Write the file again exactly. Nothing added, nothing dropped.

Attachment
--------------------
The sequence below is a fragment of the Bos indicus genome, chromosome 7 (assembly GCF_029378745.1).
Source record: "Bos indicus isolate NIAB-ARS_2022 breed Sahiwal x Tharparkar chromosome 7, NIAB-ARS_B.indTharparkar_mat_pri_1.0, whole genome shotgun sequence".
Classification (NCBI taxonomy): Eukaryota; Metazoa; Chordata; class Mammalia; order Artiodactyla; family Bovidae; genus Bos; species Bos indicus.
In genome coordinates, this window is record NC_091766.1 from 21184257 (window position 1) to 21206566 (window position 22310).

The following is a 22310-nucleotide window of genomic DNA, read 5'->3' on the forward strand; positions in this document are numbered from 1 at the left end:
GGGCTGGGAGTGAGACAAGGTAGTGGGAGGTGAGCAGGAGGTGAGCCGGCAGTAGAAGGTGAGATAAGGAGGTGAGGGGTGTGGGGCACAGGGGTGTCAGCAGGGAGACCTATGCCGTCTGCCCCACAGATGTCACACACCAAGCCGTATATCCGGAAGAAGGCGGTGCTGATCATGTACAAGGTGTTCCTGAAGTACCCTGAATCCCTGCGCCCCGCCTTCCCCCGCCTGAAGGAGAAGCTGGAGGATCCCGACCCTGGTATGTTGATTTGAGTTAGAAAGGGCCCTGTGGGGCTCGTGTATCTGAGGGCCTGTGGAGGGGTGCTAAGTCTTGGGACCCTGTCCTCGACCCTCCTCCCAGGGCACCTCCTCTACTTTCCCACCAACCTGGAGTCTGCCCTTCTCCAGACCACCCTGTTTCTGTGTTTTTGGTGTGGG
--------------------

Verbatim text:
The sequence below is a fragment of the Bos indicus genome, chromosome 7 (assembly GCF_029378745.1).
Source record: "Bos indicus isolate NIAB-ARS_2022 breed Sahiwal x Tharparkar chromosome 7, NIAB-ARS_B.indTharparkar_mat_pri_1.0, whole genome shotgun sequence".
Classification (NCBI taxonomy): Eukaryota; Metazoa; Chordata; class Mammalia; order Artiodactyla; family Bovidae; genus Bos; species Bos indicus.
In genome coordinates, this window is record NC_091766.1 from 21184257 (window position 1) to 21206566 (window position 22310).

The following is a 22310-nucleotide window of genomic DNA, read 5'->3' on the forward strand; positions in this document are numbered from 1 at the left end:
GGGCTGGGAGTGAGACAAGGTAGTGGGAGGTGAGCAGGAGGTGAGCCGGCAGTAGAAGGTGAGATAAGGAGGTGAGGGGTGTGGGGCACAGGGGTGTCAGCAGGGAGACCTATGCCGTCTGCCCCACAGATGTCACACACCAAGCCGTATATCCGGAAGAAGGCGGTGCTGATCATGTACAAGGTGTTCCTGAAGTACCCTGAATCCCTGCGCCCCGCCTTCCCCCGCCTGAAGGAGAAGCTGGAGGATCCCGACCCTGGTATGTTGATTTGAGTTAGAAAGGGCCCTGTGGGGCTCGTGTATCTGAGGGCCTGTGGAGGGGTGCTAAGTCTTGGGACCCTGTCCTCGACCCTCCTCCCAGGGCACCTCCTCTACTTTCCCACCAACCTGGAGTCTGCCCTTCTCCAGACCACCCTGTTTCTGTGTTTTTGGTGTGGG